The Inspection Contingency

As investors living through the excessively lopsided seller’s market of the last number of years, we’ve become accustomed to being forced to forego inspections as we’re buying rehab properties.  There has been so much demand among other investors in the market that to even stand a chance at getting your offer accepted, we’ve often times had to write the MOST attractive offer possible: no appraisal contingency, no financing contingency, quick close, and—often most importantly—no inspection contingency.  While we’re still very much in a seller’s market, it has clearly eased up a bit over the last 12 months, which has finally opened the door (at least a bit) for investors to start utilizing some of those contingencies again.  In my opinion, the most important of these contingencies is the inspection contingency.  We’re going to discuss the most important inspections that investors can utilize to ensure they’re not buying a lemon or at least can renegotiate terms with sellers after discovering material defects.

The Sewer Scope

As both a real estate investor and a real estate broker, I can’t begin to tell you the amount of money that my buyers and I have saved over the years by doing sewer scopes as part of the inspection process when purchasing a house.  It is, in my opinion, the best $100-$175 you will ever spend in the real estate buying process.  Sewer lines are big ticket items that can have a significant effect on your bottom line as an investor, and just like everything else, they’re not getting any cheaper.

I remember, the very first investment property that I bought, I paid $99 for a sewer scope, and the scope revealed that the house was serviced by a sewer line made out of Orangeburg piping.  Without getting into the technical details of Orangeburg, suffice it to say that the sewer technician told me that if I ever tried to do regular maintenance on the sewer to clean out roots or a blockage, the entire sewer line would essentially disintegrate.

Herein lies the beauty of having this information before closing on the house: this wasn’t my problem; it was the seller’s problem.  While we had already agreed on a contract price, I was no longer willing to purchase the house at that price with this knowledge.  On top of that, since I disclosed to the seller that there was Orangeburg piping, they would have to disclose that to any subsequent buyer if our contract terminated.  So, we ended up renegotiating the purchase price to be decreased by the cost of a new sewer line.  I have since told this story to all of my buyers that I’ve worked with and saved them, as well as myself in my own investments, countless thousands of dollars over the years.  If you’re able to work in even a limited inspection allowance in a contract, the sewer scope should be #1 on your list.

The Structural Inspection

While structural issues are obviously far easier to spot on a walkthrough of the house than a sewer line issue, unless you’re a structural engineer, you probably have no idea just how serious the structural problem is or how expensive it will be to remedy.  This is where having a structural engineer come out to inspect the property and give you a written report stating what the issue is and what is needed to fix the problem can save you tens of thousands of dollars.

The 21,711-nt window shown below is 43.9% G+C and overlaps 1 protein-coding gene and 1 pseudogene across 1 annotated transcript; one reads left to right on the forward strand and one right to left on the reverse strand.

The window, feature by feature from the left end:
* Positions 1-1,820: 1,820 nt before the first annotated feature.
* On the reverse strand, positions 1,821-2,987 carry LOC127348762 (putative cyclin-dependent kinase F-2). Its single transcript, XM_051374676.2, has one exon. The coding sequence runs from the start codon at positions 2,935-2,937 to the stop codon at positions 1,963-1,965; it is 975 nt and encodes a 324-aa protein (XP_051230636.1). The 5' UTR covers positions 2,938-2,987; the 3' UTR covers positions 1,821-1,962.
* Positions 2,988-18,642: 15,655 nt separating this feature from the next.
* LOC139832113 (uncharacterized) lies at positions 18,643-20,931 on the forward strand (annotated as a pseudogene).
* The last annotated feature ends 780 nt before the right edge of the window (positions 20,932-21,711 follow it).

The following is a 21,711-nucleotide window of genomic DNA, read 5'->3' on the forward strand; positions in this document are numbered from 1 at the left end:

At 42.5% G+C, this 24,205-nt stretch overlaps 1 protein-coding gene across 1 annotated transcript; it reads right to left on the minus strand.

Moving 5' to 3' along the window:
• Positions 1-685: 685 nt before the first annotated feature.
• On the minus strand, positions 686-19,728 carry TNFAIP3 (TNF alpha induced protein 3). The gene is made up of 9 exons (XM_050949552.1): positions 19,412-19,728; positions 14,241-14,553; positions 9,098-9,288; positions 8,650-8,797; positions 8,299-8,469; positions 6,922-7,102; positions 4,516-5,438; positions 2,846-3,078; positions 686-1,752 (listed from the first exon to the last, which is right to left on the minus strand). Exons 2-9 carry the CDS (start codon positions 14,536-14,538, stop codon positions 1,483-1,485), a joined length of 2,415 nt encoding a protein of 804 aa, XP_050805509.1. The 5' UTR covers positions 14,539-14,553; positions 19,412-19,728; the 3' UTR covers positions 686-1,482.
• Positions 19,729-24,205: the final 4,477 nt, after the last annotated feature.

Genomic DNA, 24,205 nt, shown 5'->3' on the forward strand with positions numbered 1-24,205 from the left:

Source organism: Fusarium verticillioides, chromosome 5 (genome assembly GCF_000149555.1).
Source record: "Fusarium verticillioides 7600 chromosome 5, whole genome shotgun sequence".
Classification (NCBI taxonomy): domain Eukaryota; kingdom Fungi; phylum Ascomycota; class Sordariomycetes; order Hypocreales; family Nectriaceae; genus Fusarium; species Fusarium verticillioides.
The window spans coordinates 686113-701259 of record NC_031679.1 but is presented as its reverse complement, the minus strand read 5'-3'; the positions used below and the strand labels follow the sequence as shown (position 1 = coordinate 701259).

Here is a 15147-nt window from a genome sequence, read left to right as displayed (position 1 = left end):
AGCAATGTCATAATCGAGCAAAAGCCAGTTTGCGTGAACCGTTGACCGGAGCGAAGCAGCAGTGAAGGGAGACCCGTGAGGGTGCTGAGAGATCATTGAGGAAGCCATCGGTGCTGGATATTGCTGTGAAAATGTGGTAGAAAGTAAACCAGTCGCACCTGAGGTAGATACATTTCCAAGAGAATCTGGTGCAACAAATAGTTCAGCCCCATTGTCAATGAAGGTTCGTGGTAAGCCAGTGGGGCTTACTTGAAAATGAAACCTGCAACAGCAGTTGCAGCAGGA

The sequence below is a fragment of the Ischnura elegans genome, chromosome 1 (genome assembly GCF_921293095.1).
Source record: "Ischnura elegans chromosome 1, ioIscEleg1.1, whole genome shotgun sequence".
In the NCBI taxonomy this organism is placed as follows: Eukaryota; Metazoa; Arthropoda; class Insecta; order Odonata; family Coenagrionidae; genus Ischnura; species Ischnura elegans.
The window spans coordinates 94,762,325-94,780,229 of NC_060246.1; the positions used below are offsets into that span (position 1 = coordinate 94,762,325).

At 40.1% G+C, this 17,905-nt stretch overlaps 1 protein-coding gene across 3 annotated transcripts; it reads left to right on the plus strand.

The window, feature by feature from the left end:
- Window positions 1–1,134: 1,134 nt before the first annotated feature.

These structural engineer reports are certainly not as cheap as a sewer scope, but they can also save you significantly more money in the long run.  The engineer will come out to do a visual inspection of the issue and write a report for you.  Typically, they will charge you another fee to add in a stamped drawing of plans needed to fix the issue that is causing the structural damage.  Then you can take this drawing to a contractor that specializes in structural repairs, and they can give you a price to do the work.  Then, same as with the sewer scope, you can determine whether you want to proceed with the contract, renegotiate with the seller, or walk away from the deal altogether.

You’re An Investor Not An Engineer

While nobody likes spending the amount of money that licensed engineers charge to inspect a property that you may end up not buying based on what their report reveals to you, it is far better to know what you’re getting yourself into before making that final decision.  I also have learned better than to just use my own judgement when I suspect structural damage to a property.  I’ve seen issues that looked minor to me, and an engineer’s report revealed that I was looking at a $40,000 repair; conversely, I’ve seen issues that looked like they were incredibly serious that could be fixed with just a couple thousand dollars of repair.  Bottom line: I don’t know.  I’m an investor, not an engineer.  For that reason, if you are trying to buy a house that looks like it may need structural repair, spend the money to get a structural engineer’s written opinion.

Inspect For “Major Health And Safety Items”

As noted earlier, we are still very much in a seller’s market; however, there is indeed more flexibility to be able to include inspection contingencies in your offers when buying in today’s market.  I often see in contracts that inspections will be limited to “major health and safety items.”  I would say that sewer and structural certainly fall in that bucket, so you can likely protect yourself by adding that verbiage into offers without sellers being concerned that you are going to nitpick them on other, more cosmetic items.  In the end, it is always best to know as much as possible about the rehab project that you’re undertaking before committing yourself to it, so get inspections for those large ticket items.

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